Monday, May 16, 2011

Conservatives struggle to make their mark in crisis torn Greece


As conservative leader Antonis Samaras enters the lecture hall in the Aristotelion university of Thessaloniki, students who've have working themselves up into a frenzy fill the room with the kind of enthusiasm and passion that Greeks usually reserve for the victory of their favourite soccer team. However, beyond the yells and chants the reality of the situation is the the country's main opposition party is in crisis, unable to rid itself of accusations that it, along with the ruling left wing PASOK party has helped bring the nation to its knees through a toxic mix of incompetent governance, corruption and deceit.

Following his victory last year Samaras inherited from his predecessor, prime minister Konstantinos Karamanlis a party riddled with dissatisfation and dissent which can barely garner 20% in opinion polls with much of its policy platform usurped by Giorgos Papandreou's PASOK which has implemented a reform policy that includes a massive privatisation program, public spending cuts and a sharp reduction in the size of Greek state.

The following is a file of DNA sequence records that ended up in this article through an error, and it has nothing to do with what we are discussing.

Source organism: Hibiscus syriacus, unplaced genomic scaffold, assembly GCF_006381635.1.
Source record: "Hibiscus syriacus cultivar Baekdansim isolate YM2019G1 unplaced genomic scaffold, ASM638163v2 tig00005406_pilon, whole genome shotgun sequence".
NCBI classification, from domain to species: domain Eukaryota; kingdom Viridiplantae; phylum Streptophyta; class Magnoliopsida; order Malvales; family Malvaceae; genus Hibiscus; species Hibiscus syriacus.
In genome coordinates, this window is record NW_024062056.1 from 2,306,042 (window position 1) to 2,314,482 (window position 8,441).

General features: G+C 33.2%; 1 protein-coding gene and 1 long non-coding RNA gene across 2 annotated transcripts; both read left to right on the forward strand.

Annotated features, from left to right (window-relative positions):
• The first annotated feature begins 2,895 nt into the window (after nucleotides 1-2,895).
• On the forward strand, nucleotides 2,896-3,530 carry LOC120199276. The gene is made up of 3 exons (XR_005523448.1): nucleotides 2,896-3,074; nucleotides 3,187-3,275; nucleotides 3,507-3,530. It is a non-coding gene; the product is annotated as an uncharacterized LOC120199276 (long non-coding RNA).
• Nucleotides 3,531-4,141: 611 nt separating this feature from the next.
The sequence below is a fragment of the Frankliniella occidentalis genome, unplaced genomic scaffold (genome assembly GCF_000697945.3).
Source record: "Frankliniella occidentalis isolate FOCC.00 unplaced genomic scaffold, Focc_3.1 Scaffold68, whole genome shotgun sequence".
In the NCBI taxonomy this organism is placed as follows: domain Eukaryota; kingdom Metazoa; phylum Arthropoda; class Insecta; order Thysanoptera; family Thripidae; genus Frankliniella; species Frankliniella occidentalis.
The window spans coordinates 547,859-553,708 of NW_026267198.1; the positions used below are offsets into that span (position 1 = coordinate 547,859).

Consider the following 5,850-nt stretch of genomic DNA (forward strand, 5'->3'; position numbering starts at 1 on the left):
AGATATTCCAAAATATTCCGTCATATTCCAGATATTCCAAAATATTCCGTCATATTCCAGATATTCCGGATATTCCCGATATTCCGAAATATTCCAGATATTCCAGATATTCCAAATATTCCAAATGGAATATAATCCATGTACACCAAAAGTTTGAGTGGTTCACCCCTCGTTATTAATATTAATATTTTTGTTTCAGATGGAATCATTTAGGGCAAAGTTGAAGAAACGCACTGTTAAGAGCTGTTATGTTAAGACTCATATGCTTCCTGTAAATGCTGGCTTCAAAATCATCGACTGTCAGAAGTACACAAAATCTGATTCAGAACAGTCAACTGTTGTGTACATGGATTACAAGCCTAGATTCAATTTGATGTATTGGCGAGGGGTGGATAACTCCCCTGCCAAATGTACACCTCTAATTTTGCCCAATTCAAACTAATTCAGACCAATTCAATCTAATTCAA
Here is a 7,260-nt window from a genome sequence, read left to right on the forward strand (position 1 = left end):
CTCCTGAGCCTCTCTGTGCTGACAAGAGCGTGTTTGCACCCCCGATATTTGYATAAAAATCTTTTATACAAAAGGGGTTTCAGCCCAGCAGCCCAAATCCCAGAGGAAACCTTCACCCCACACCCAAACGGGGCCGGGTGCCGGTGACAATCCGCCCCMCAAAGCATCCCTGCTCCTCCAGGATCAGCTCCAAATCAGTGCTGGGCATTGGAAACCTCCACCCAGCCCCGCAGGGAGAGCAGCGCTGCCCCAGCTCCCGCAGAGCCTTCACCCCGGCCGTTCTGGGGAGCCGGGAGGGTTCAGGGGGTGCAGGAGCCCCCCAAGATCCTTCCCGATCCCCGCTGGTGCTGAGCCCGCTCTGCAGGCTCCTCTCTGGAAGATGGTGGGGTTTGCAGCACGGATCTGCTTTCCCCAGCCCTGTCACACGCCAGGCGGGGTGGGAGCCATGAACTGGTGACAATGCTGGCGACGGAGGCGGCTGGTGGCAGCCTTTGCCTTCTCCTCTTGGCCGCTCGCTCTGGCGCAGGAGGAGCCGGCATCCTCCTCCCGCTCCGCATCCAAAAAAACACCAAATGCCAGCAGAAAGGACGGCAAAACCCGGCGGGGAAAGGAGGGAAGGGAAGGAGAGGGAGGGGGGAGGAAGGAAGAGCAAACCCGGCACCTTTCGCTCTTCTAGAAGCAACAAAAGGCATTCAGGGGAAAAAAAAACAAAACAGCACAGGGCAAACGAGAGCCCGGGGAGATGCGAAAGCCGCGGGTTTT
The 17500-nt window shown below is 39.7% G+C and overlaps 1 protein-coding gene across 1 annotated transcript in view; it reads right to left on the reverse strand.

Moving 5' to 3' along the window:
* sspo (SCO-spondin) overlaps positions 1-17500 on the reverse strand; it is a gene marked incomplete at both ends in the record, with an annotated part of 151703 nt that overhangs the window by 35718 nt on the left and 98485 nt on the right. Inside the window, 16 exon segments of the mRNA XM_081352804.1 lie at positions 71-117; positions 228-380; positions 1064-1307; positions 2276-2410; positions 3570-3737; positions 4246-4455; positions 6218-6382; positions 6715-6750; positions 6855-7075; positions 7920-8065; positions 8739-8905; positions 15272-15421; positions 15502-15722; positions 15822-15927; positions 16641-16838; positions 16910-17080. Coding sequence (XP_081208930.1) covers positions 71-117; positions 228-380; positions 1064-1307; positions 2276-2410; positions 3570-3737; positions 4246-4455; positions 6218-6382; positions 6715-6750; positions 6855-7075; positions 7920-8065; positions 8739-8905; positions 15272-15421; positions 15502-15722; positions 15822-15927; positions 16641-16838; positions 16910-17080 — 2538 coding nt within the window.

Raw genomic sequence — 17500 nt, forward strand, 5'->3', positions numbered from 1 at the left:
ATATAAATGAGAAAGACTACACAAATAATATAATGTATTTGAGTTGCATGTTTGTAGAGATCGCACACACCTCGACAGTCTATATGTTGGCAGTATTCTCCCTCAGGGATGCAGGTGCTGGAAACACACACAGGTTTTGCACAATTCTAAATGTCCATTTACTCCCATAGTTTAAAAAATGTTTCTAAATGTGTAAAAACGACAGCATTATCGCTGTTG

However, New Democracy is on the horns of a dilemma, torn between endorsing an austerity package which includes many of the policies it tried to implement when in power while not being associated with a series of deeply unpopular policies which are opposed by the majority of the electorate.

Samaras's position has not been helped by the divisive leadership battle which lead to the defection of New Democracy heavy weight (and daughter of party founder Constantinos Bakoyianni) who her formed Democratic Alliance (Dimokratiki Symmaxia) party in the wake of a failed leadership bid.

The drop in support for New Democracy is part of a deeper problem of credibility which the Greek political system is facing. In the wake of a seemingly endless list of bribery scandals and flagrant abuses of office many Greeks are turning their backs on the existing parties which seem unwilling or unable to fight corruption within their own ranks.

1 comment:

Jay Schwartz said...

Letting the cookie monster back into the cookie jar is always a bad idea.